AGGRESSION OR FEARFULNESS?


Please could you help me? My rescue Staffordshire Terrier-mix dog, Sandy, is a year old. He is warm and loving around the home (except for the vacuum cleaner, which he attacks).

When we take him out, however, he wants to attack every dog that comes near him. His first trainer said he was aggressive, but since we moved he’s with another trainer who says he’s actually fearful. How can that be when he is the one wanting to attack dogs on his walk?

Lindsay Pretorius – Randburg

 

Claire Atkinson M.A. (Cantab.), Qualified Dog Behaviourist and Certified Tellington Touch® Practitioner, addresses this dog behaviour and what you can do about it…

Many dogs that are labelled “aggressive” are actually fearful although their behaviour might appear similar. Basically, it comes down to how the dog perceives his environment and his reaction to the stimuli he sees. His reaction to stimuli he perceives as a threat will be to flip into fight/flee/freeze mode. When he’s out walking, he cannot flee or freeze, so he will move into fight mode.

This all happens physiologically (not the same as psychologically). When he’s not facing triggers and is calm, he doesn’t react aggressively.

However, when he flips into “fight” mode, the nervous system triggers the danger response. This results in the production of stress hormones and, amongst other things, shuts down the digestive system to permit all resources to work towards dealing with the danger.

The point at which the physiological change takes place is called the threshold. It’s reached when triggers stack up to the point above this and cause his change in behaviour. It may not be just one thing, such as thunder; it can be, and often is, a number of triggers stacking up. Our aim is always to keep our dogs under this threshold point, as once over it he loses focus on his owner and may even refuse treats.

And, of course, that which we may perceive to be non-threatening may not be viewed in the same light by the dog.

Tips to help your dog

·     Dogs communicate largely through their body language – fearfulness/anxiety may cause a tucked tail, lip licking, avoidance, etc. Learning to observe your dog and detect his signals is helpful for intervening before he reaches threshold.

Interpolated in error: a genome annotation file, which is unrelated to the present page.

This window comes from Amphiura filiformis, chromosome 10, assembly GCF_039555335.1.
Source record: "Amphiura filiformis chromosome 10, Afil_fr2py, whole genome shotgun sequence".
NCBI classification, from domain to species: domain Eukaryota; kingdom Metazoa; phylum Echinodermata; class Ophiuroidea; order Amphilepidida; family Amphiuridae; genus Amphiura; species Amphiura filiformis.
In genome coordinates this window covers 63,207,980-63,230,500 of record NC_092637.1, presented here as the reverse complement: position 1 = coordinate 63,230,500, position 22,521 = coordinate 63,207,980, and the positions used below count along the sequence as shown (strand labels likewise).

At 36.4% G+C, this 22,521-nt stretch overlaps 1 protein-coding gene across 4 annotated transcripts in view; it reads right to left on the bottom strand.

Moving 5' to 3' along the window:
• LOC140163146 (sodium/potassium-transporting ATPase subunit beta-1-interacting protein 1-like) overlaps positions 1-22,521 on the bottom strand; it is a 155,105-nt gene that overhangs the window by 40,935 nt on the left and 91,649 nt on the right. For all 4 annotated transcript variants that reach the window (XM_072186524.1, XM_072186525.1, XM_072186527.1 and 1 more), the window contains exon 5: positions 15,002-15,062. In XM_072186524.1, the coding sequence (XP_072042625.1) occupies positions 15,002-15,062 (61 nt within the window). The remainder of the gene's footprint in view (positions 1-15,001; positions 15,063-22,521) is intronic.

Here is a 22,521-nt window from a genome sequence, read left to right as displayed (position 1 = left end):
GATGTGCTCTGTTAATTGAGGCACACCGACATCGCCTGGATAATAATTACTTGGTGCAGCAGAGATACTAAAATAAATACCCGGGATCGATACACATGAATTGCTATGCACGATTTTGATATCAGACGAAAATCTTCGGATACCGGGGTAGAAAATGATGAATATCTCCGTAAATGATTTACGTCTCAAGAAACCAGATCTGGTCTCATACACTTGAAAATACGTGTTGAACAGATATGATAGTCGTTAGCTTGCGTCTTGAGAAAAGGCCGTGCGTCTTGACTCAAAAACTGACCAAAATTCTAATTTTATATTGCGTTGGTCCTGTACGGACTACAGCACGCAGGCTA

·     Then, you can keep him safe by maintaining a good distance from the threat, distracting with treats or toys.

·     You can also use the “turn around”, which simply means changing direction to get as far away as possible.

·     Avoid unsupervised interaction with other dogs in the “my dog is friendly” group by calling out that your dog is not and asking them to put their dogs on leashes and give yours space. Ask your trainer about the BAT way of helping a dog in this regard.

The vacuum cleaner trigger

As far as the vacuum cleaner is concerned, it is clearly a strong trigger. Here we use desensitisation and counter conditioning.

      Desensitisation involves getting him comfortable with the vacuum. Put the vacuum in an unfamiliar space (e.g. in the garden) and place lots of yummy treats around it. Bring the dog out, and sit quietly, letting him explore in his own time. This begins the process of seeing previously perceived threats as the dispenser of yummy things.

·     Give him time, and move slowly through the stage of moving the vacuum silently, switching it on and off, finally moving it when switched on.

·     Keep calm, praise the behaviour you want to see lavishly and shower treats.

·     Eventually, you can ask him to settle in a safe space when there are scary things around the home (such as equipment and strangers).

Working with fearful/anxious dogs requires endless patience and persistence. Allowing the dog choices of whether or not to get friendly with the vacuum (or other perceived threats) and setting him up for success improves bonding and behaviour.

As always, these are just guidelines, and you should get help from a qualified behaviourist if you need it. Good luck.